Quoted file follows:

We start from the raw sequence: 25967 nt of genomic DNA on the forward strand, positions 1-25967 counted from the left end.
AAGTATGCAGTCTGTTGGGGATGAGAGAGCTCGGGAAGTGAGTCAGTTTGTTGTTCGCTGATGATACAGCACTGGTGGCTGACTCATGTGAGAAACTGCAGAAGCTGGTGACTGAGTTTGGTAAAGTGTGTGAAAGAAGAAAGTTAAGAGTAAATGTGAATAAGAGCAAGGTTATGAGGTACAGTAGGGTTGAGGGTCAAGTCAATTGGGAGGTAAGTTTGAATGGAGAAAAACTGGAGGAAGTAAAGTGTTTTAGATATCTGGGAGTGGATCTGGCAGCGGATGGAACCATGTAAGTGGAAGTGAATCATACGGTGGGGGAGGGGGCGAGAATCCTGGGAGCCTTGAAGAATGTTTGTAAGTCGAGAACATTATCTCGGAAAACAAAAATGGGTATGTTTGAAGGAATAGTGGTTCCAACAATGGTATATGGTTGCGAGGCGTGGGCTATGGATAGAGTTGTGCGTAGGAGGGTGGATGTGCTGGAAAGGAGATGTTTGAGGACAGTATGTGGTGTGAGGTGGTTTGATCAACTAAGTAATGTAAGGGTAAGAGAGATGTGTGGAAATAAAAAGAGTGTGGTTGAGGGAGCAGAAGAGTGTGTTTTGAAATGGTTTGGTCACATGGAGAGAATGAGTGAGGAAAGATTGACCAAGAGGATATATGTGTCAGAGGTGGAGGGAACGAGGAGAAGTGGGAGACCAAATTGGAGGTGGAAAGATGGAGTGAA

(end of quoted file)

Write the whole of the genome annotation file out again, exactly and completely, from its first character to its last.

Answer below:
We start from the raw sequence: 25967 nt of genomic DNA on the forward strand, positions 1-25967 counted from the left end.
AAGTATGCAGTCTGTTGGGGATGAGAGAGCTCGGGAAGTGAGTCAGTTTGTTGTTCGCTGATGATACAGCACTGGTGGCTGACTCATGTGAGAAACTGCAGAAGCTGGTGACTGAGTTTGGTAAAGTGTGTGAAAGAAGAAAGTTAAGAGTAAATGTGAATAAGAGCAAGGTTATGAGGTACAGTAGGGTTGAGGGTCAAGTCAATTGGGAGGTAAGTTTGAATGGAGAAAAACTGGAGGAAGTAAAGTGTTTTAGATATCTGGGAGTGGATCTGGCAGCGGATGGAACCATGTAAGTGGAAGTGAATCATACGGTGGGGGAGGGGGCGAGAATCCTGGGAGCCTTGAAGAATGTTTGTAAGTCGAGAACATTATCTCGGAAAACAAAAATGGGTATGTTTGAAGGAATAGTGGTTCCAACAATGGTATATGGTTGCGAGGCGTGGGCTATGGATAGAGTTGTGCGTAGGAGGGTGGATGTGCTGGAAAGGAGATGTTTGAGGACAGTATGTGGTGTGAGGTGGTTTGATCAACTAAGTAATGTAAGGGTAAGAGAGATGTGTGGAAATAAAAAGAGTGTGGTTGAGGGAGCAGAAGAGTGTGTTTTGAAATGGTTTGGTCACATGGAGAGAATGAGTGAGGAAAGATTGACCAAGAGGATATATGTGTCAGAGGTGGAGGGAACGAGGAGAAGTGGGAGACCAAATTGGAGGTGGAAAGATGGAGTGAA